Your Freezer May Hold a Better Way to Water Your Plants
This past Valentine’s Day, my boyfriend gave me a potted orchid instead of the usual bouquet of carnations and roses. Having never owned an orchid before, I checked the tag for care instructions and learned I was supposed to water it with three ice cubes, or about 1/4 cup of water, once a week. I’ve been feeding my orchid its ice every Friday, and it’s been blooming spectacularly for the past three months. But are the ice cubes really the secret to orchid success?
Why Water with Ice Cubes
The idea that you should water your orchids with ice cubes is actually a brilliant marketing initiative. Green Circle Growers, a commercial greenhouse company based in Ohio, is reportedly the largest grower or orchids in North America. They own the brand Just Add Ice Orchids, which you’ll often see at supermarket checkout lines and in big-box stores. If you have an orchid that came with instructions to water it with ice cubes, it’s probably one of these.
First-time houseplant owners especially love this idea since it takes the guesswork out of how much and how often to water. And it’s a good idea, too, given that houseplants are more frequently killed by drowning than by dehydration. Orchids, in particular, are prone to root rot, which is usually the result of overzealous watering by helicopter plant parents. Watering with ice cubes makes it easy to measure out the the correct amount so you don’t overdo it and accidentally drown the roots. This method, however, is not without its critics.
Ice Cube Controversy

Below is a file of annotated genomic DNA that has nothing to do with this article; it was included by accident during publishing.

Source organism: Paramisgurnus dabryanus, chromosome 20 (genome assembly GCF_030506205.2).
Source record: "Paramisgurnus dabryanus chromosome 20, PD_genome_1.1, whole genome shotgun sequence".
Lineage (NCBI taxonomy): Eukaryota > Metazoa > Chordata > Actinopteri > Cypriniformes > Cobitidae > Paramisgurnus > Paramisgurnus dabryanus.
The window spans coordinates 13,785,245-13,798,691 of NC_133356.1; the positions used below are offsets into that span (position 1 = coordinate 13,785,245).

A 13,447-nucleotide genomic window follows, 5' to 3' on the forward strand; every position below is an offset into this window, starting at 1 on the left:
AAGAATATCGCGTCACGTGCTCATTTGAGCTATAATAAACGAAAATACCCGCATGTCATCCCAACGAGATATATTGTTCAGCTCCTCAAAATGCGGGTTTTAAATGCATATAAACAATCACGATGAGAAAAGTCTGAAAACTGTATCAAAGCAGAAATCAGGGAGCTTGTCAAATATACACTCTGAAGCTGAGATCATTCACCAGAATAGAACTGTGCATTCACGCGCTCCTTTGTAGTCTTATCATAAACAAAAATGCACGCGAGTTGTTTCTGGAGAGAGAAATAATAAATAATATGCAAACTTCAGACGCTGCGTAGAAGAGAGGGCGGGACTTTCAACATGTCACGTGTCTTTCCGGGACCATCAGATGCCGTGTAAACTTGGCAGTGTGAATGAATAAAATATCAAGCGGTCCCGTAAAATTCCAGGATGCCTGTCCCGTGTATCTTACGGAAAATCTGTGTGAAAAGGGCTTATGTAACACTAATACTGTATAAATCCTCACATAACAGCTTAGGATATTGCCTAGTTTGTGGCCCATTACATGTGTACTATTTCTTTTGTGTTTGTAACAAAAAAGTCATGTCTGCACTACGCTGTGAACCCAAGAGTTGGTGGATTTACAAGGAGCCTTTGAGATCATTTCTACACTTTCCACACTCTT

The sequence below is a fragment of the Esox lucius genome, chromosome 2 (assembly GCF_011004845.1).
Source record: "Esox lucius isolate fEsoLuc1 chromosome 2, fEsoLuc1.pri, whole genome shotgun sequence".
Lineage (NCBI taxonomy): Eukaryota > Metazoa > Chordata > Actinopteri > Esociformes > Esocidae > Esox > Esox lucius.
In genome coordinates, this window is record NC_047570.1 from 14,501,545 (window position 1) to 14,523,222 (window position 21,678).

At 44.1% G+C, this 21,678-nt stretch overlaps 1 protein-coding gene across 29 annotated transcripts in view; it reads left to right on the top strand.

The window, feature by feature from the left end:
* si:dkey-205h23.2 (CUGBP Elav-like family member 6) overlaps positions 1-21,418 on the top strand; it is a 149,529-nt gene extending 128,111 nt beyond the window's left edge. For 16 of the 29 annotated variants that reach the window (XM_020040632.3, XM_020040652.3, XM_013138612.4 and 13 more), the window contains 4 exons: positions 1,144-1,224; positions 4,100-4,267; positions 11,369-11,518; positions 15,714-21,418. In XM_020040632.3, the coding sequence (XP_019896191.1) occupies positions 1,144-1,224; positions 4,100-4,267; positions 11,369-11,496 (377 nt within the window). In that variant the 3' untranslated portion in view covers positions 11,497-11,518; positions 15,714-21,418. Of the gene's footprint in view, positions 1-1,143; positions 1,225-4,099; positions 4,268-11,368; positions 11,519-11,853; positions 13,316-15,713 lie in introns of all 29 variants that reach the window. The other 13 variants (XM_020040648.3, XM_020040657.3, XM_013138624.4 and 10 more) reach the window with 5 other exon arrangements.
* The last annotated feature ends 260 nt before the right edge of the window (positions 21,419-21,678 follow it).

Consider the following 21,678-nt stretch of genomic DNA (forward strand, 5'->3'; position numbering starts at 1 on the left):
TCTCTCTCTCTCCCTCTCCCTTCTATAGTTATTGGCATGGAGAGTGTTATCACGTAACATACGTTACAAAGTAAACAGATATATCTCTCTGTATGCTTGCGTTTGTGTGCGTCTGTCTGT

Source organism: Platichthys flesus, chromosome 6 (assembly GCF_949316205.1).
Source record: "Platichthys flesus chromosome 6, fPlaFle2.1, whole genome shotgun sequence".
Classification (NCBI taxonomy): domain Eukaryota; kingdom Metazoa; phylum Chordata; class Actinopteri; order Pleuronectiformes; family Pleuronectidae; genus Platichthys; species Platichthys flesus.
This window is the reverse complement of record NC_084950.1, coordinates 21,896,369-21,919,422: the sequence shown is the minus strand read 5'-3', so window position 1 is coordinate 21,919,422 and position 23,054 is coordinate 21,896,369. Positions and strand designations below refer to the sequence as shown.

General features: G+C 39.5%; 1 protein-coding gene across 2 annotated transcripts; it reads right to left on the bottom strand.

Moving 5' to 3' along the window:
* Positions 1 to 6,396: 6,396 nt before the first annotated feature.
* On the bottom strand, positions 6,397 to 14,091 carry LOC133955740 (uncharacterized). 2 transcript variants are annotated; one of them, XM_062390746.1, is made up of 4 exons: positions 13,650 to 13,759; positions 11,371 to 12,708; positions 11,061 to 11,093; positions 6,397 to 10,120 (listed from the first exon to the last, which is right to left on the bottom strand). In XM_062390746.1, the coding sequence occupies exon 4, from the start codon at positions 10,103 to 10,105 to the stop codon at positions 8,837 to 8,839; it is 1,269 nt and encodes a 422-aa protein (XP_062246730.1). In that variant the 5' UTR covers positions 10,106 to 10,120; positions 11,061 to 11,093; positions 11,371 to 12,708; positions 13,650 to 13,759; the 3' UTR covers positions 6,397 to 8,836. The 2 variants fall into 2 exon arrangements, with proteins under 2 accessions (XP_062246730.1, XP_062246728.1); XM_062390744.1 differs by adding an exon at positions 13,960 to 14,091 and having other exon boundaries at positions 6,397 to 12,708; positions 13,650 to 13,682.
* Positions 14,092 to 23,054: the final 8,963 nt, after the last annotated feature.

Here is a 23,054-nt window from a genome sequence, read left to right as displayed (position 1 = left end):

Gardeners are pretty divided on whether using ice cubes is actually a good idea. The Oregon Orchid Society, for example, argues that orchids planted in pots with proper drainage holes in the bottom (so not the plastic pot your Just Add Ice Orchid came in) are better off being drenched with water every once in awhile. This creates humidity around the pot as the water evaporates, which mimics an orchid’s natural jungle habitat (not to mention the greenhouse it lived in before you adopted it). The Oregon Orchid Society also says that icy water can shock the roots of tropical plants like orchids, causing damage slowly over a long period of time.
All in all, there’s no definitive evidence that using ice cubes to water tropical plants is the key to preventing overwatering —or a surefire way to kill them. My orchid is doing fine on a weekly diet of ice, but I’ve also only had it for a couple of months and it’s still in its original cramped plastic pot. Someday I’ll need to repot it, and with a larger pot watering with ice cubes could become impractical, particularly since my fridge doesn’t have an ice machine.
By the way, watering with ice doesn’t need to be limited to orchids. You could experiment with it on any plant in a small pot and see how it works out for you. I’ve drowned (all) my succulents in the past, so I’m planning to try them out with ice if I ever get another one. Just Add Ice Orchids also sells anthuriums, bonsai, money trees, and weeping figs, and they recommend watering these plants with ice cubes, as well.
This post originally ran on Apartment Therapy. See it there: Why You Should Put Ice Cubes in Your Flower Pots